"Lily is a super sweet and healthy 20-month-old Kerry Blue. She was rescued from a puppy mill and brought to the Northwest. She has blossomed in the past few weeks from a timid pup into a sweet, friendly puppy. She is great with our two young children and has a wonderful temperament around other dogs. She doesn't even bark when someone knocks at the door. We're starting to think she's a Kerry Blue without the Terrier! She enjoys walks and loves family outings to the park. She is wonderful on a leash, and our six-year-old daughter has even enjoyed leading her on her walks. Lilly loves to snuggle and have quiet timie. She has fallen asleep a few times between our kids while they are reading books. She is most content just being close. Lilly also likes to let her hair down and run wildly around the yard, or inside the house. This is when the Kerry Blue pup side of her comes out most. Lilly needs a gentle family with big hearts and lots of love. She is a very special Kerry with a very mild temperament that is continuing to blossom."
Until acquired by the Kerry Foundation, O'Grady spent his life imprisoned in a puppy mill, shut away in a pen or cage, exposed to parasites, with untreated eye and ear infections, an overgrown coat loaded with dirt and mats, and ignored by everyone. The spirit of a lesser dog would be broken, but O'Grady is no lesser dog. He is a Kerry Blue Terrier and he knows it!
O'Grady stole the hearts of his rescuers and then his foster mom with his friendly, out-going attitude that seemed to say, "Look out world, here I come!" Described as "happy-go-lucky" and a real "sweetie" by his foster mom, this is a dog who exemplifies the resilience and adaptability of our breed. He may look coy in this photo of him, but he's just busy exploring all the new things in his new world--which includes everything! (Of course, he could also be contemplating taking a bite out of the leash, too! Hmmm.)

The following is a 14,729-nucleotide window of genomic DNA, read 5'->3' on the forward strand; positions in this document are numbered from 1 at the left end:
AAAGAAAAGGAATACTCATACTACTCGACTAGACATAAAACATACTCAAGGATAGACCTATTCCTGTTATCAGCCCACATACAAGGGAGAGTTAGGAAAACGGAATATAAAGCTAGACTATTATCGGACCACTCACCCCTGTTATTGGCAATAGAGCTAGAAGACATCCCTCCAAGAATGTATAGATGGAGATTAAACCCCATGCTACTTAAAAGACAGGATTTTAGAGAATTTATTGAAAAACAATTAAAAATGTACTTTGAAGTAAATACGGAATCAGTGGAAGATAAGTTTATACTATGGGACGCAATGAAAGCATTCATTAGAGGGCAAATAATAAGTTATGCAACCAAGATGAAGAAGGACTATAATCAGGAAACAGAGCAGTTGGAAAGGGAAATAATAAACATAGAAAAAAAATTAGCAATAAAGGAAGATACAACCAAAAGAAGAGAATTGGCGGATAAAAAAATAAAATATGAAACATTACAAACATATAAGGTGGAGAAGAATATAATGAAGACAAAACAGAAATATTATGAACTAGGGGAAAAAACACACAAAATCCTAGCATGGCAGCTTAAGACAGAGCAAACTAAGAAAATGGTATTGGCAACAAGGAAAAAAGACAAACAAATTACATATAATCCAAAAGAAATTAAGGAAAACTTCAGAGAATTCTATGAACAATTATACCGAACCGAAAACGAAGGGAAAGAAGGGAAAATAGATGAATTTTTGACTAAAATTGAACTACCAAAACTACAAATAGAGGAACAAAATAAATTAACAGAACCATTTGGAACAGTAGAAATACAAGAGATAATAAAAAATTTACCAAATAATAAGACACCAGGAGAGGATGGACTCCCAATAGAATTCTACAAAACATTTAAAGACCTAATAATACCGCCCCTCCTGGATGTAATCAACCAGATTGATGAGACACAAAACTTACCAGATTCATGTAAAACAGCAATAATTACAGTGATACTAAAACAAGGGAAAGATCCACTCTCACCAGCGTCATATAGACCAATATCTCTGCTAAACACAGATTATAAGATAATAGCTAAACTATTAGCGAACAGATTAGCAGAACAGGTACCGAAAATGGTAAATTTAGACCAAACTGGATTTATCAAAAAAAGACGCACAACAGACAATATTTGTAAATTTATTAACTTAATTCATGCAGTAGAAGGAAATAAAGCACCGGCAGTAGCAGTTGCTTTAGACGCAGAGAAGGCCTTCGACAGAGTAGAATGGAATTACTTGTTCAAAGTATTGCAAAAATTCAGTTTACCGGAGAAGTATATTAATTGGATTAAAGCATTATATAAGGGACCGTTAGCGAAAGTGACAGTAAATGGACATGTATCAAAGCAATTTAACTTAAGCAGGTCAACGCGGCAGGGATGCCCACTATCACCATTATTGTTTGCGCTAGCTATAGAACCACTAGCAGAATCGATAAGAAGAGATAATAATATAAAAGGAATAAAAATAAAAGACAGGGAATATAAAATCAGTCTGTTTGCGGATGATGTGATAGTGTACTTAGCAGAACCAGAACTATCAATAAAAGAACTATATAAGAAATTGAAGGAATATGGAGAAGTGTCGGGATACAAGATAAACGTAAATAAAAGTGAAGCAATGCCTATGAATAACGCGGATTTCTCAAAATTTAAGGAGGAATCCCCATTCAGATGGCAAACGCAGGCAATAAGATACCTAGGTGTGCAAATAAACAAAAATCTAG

O'Grady is 7 months old, already neutered and treated for parasites and infections. He is in good health, good spirits, and waiting for his new home. This beautiful boy is going to make some lucky family a really GREAT companion!
Like all puppies, O'Grady needs to learn house-training, and all his basic obedience commands (including "Quiet!"). He needs to be well socialized with other dogs and people, exercised to build up his muscle tone, and played with and loved as an important member of the family. If you can do all that, and have the time and commitment necessary, and understand the terrier temperament (which O'Grady has in spades), then we'd love to hear from you.
Jessie is an 8-year-old girl who lost her loving owners due to illness, and is in need of a new family to give her the love she has always known.
Her foster mother writes: "When we picked up Jessie, the caregiver's son asked: 'Are they called Kerries because they care so much for people?' Despite losing the people she cared for, Jessie remains a loving and happy dog. Jessie gets along with her Kerry foster brother, Finn, and would do best with a non-aggressive, non-alpha male. After a few warning growls at Finn over food the first day, she quickly learned to get along. She humors him by joining in his "someone is out there" tirades, but is otherwise a quiet dog. Jessie and Finn sleep next to each other now, bump into each other constantly, and seem to enjoy the canine company. Jessie bonds with women especially, but is very affectionate with everyone. She does great with children (7-10), and enjoys small children (2-4) and appears to be gentle with them."
"Her first morning, she bounded back upstairs after eating and going into the yard, body wagging a greeting in true Kerry style. And now that she has been groomed, she looks like a Kerry--albeit with a short beard. Stuffed toys fear her, after a few of Finn's prized animals suffered a quick--but painless--death. Jesse is a sweet, happy dog that will make you smile."
Jessie is fully house-trained, knows the "Sit" command, and is fine on a leash--as long as you are going where she wants to go! Thus, she will need a refresher